This is partly an answer to DIM's blog where she said she had taught some idioms to her group, who then came back with some completely different ones.

This is partly an answer to DIM's blog where she said she had taught some idioms to her group, who then came back with some completely different ones. My feeling is that students using English at B2 level are never going to know all the idioms they need and the idioms are constantly changing. So the solution is to teach culturally appropriate ways of finding out what the idioms mean, without looking stupid. In other words, ask the right cultural questions. For example, what is wrong with this conversation? Abdul: I've got these new computer codes. Can you help me? George: Dunno, mate. All Greek to me. Abdul:  I'm sorry. I don't understand this expression. Can you explain it, please? George: Oh God! It's all Greek to me. It means I don't understand it either. What's the matter with you? Can't you speak English? Clearly, the register is all wrong. Abdul is being quite formal, whereas George is being very colloquial. George gets the hump (gets angry) at being questioned in this way. If Abdul had appeared more relaxed, the conversation would have flowed much more easily.  If Abdul had a few colloquial phrases he could use to defuse his embarrassment at not understanding while being able to get clarification, George's attitude might be more relaxed and his reaction would be more polite.  So here is the lesson plan. ASKING THE RIGHT QUESTIONS PREPARATION Make a list of 10 colloquialisms and google their meanings.  Prepare three or four ways of asking for clarification in a colloquial manner, such as: * Come again? * Sorry, I didn't get that. * Sorry. That's a new one on me. *Excuse me. I didn't catch that. IN CLASS 1 Preteach the clarfication expressions and questions. 2 Tell the class you will speak for one minute. If they don't understand something you say, they should interrupt, using one of these expressions. 3 Speak on a topic and every ten seconds or so, introduce one of the idioms. Do not pause. See if the class interrrupts you. 4 When they do interrupt you, using an appropriate expression, explain the idiom, using the definition you have googled and carry on. 5 Repeat the exercise until the students have got used to using the expressions. 6 Point out that native speakers are generally happy to accept interruption for clarification and do not see it as loss of face. Explain also the British maximum of communication 'Keep it light. Keep it tight .' (Don't be too serious. Don't go on too long.) And remember what I said about native speakers aiding communication. If you notice yourself using an idiom with non-native speakers, just add a phrase of explanation in language they will understand. You will gain a more sympathetic listener if you do so. Another CULTURAL LESSON PLAN TOMORROW.              

Comments

Great Robin,

And interesting to note that they seem to come from either rugby or cricket. Is that so?

Is it also true  that the phrase 'Back to square one'meaning 'goback to the beginning' originates from the newpaper's policy of printing a football field as a series of squares to make it easier for people to understand radio commentaries? When a goal was scored you went back to square one, the kick off point.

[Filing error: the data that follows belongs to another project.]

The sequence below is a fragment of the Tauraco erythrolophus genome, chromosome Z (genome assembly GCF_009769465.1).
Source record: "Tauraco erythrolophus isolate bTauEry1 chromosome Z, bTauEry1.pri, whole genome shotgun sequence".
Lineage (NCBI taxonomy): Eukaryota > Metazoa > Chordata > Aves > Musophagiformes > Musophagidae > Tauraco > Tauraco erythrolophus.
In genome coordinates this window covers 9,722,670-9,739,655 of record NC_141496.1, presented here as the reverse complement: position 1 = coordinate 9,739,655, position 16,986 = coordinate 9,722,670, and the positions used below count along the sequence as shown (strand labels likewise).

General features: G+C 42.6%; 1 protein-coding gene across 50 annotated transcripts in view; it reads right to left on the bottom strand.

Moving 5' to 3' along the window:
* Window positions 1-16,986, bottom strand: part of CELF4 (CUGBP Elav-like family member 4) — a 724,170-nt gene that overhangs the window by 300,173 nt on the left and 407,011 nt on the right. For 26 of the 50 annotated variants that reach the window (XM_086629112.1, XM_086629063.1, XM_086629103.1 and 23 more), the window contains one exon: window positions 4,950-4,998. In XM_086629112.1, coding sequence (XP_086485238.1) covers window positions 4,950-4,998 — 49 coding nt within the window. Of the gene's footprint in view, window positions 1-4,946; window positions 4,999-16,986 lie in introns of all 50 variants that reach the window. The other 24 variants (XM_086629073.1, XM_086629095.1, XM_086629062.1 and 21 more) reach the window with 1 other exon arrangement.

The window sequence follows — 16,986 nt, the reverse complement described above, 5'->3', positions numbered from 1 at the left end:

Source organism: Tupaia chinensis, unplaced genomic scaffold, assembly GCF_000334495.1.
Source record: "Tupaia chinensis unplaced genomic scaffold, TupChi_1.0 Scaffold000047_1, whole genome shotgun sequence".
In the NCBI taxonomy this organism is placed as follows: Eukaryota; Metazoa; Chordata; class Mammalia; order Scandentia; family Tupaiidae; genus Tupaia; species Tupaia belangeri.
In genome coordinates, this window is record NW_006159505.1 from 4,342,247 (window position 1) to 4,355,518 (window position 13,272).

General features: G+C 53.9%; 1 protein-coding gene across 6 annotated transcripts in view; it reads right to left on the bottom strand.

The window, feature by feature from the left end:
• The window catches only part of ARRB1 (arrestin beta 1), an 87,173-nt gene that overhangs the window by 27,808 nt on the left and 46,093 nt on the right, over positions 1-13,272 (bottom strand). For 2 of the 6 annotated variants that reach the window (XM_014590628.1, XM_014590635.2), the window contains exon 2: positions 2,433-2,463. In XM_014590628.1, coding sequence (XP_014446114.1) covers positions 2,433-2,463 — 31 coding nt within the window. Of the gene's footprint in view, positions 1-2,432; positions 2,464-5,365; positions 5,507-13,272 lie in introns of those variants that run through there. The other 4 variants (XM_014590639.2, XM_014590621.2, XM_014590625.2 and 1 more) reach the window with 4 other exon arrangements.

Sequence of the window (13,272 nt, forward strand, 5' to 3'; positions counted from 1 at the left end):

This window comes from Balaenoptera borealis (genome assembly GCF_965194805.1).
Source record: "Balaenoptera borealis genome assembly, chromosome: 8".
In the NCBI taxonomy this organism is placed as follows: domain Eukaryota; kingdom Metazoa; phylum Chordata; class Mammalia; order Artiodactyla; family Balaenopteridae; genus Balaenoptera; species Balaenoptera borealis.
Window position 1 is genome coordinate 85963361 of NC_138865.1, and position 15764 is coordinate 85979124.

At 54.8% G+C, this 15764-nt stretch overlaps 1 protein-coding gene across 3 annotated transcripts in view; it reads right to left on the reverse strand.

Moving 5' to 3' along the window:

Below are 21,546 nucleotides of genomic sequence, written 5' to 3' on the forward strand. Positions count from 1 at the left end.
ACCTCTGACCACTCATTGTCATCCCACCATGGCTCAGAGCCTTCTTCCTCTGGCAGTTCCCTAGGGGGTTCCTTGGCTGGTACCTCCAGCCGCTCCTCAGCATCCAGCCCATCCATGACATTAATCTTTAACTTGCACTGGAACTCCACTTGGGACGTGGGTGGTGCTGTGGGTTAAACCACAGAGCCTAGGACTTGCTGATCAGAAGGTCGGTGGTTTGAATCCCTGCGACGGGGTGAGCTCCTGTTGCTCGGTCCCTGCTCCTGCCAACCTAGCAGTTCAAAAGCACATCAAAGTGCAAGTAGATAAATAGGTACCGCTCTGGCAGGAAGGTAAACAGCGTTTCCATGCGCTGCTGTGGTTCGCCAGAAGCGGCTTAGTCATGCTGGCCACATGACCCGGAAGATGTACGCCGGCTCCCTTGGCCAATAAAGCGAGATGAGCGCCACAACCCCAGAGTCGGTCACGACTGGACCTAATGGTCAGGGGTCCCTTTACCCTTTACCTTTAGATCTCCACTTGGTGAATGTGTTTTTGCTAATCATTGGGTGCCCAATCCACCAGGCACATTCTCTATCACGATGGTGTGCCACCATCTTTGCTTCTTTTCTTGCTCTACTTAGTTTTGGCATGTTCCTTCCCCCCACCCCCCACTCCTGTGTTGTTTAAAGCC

Any more idioms with cultural sporting associations?

Regards

Barry

Hi DIM, old message, I don't know if you are still reading.

A similar shock for me was when someone very close to me, a good, but non-native speaker of English, said: "You can't compare your family to mine."

Weirdly, I had been fuming up to the moment of that statement and calmed through it. The realisation that in English "you can't compare" usually means a severe comparison has been made and one is vastly superior or advantageous  to the other, while in other languages it may mean what it literally means - i.e a comparison is practically meaningless, such as between maths and Wednesdays - distracted me utterly. Listening, my anger rose to a sharp peak, but the little reflection that allowed me to understand that the comparison really wasn't appropriate, allowed me to realise what else wasn't appropriate.

As a teacher and a friend to many a dragon, I've found that "I'm sorry, I don't understand what you are trying to say" is surely one of the nastiest jibes between speakers of the same language anywhere,  but from a native speaker to a visitor, it's fairly polite.

However the main point is that communication is far beyond the mere sharing of language codes or cultural understanding. Cultural understanding is useful, but its only a subsection of inter-individual understanding. It forms personal connections. But I have two big arguments against the importance of cultural lessons.

One: Arizona and Essex. Someone from Arizona and someone from Essex could discuss anything into the wee hours, with the only threat being of one killing the other for personal reasons. Yes, they share some culture, but that's because of the mutual language and not vice versa.

Two: Whether J read Dostoievski in Russian, English or Mandarin, I'd rather be stuck in a prison cell with him than K who read "how to be a successful door to door salesman" in my language.

Language isn't just cultural awareness, there is a huge element of individual personalities in all communication.

Nick

high school teacher, Japan

PS (with best intentions)One question for Mr Tomalin: Why was Abdul at fault for register? Is it a greater sin to be too formal than informal? If so, sorry Bazza, dinna mean to ride your goat. 

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